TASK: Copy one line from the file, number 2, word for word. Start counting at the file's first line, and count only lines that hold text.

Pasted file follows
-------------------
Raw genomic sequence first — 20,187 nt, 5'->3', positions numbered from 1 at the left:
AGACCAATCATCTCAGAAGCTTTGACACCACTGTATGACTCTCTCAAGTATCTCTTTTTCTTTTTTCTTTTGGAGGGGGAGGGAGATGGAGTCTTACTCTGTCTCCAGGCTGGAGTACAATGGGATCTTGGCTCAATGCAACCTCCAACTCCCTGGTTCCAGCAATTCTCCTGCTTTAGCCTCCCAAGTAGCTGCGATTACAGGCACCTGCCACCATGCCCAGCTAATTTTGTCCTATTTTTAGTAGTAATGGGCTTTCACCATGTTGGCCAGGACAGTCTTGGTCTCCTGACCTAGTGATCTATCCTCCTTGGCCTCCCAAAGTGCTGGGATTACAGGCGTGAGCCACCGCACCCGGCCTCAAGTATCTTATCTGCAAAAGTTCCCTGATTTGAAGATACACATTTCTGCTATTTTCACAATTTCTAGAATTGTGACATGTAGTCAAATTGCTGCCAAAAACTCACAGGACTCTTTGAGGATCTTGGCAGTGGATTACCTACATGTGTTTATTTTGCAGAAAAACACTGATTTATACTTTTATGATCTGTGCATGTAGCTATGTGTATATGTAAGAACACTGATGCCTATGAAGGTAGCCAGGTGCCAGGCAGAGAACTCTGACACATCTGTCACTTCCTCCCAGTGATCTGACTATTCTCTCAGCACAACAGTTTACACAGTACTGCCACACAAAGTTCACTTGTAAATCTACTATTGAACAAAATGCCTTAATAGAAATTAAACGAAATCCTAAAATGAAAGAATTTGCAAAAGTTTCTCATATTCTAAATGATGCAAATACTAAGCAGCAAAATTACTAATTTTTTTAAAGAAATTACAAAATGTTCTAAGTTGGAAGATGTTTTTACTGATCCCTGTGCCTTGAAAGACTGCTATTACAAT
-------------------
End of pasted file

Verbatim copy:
AGACCAATCATCTCAGAAGCTTTGACACCACTGTATGACTCTCTCAAGTATCTCTTTTTCTTTTTTCTTTTGGAGGGGGAGGGAGATGGAGTCTTACTCTGTCTCCAGGCTGGAGTACAATGGGATCTTGGCTCAATGCAACCTCCAACTCCCTGGTTCCAGCAATTCTCCTGCTTTAGCCTCCCAAGTAGCTGCGATTACAGGCACCTGCCACCATGCCCAGCTAATTTTGTCCTATTTTTAGTAGTAATGGGCTTTCACCATGTTGGCCAGGACAGTCTTGGTCTCCTGACCTAGTGATCTATCCTCCTTGGCCTCCCAAAGTGCTGGGATTACAGGCGTGAGCCACCGCACCCGGCCTCAAGTATCTTATCTGCAAAAGTTCCCTGATTTGAAGATACACATTTCTGCTATTTTCACAATTTCTAGAATTGTGACATGTAGTCAAATTGCTGCCAAAAACTCACAGGACTCTTTGAGGATCTTGGCAGTGGATTACCTACATGTGTTTATTTTGCAGAAAAACACTGATTTATACTTTTATGATCTGTGCATGTAGCTATGTGTATATGTAAGAACACTGATGCCTATGAAGGTAGCCAGGTGCCAGGCAGAGAACTCTGACACATCTGTCACTTCCTCCCAGTGATCTGACTATTCTCTCAGCACAACAGTTTACACAGTACTGCCACACAAAGTTCACTTGTAAATCTACTATTGAACAAAATGCCTTAATAGAAATTAAACGAAATCCTAAAATGAAAGAATTTGCAAAAGTTTCTCATATTCTAAATGATGCAAATACTAAGCAGCAAAATTACTAATTTTTTTAAAGAAATTACAAAATGTTCTAAGTTGGAAGATGTTTTTACTGATCCCTGTGCCTTGAAAGACTGCTATTACAAT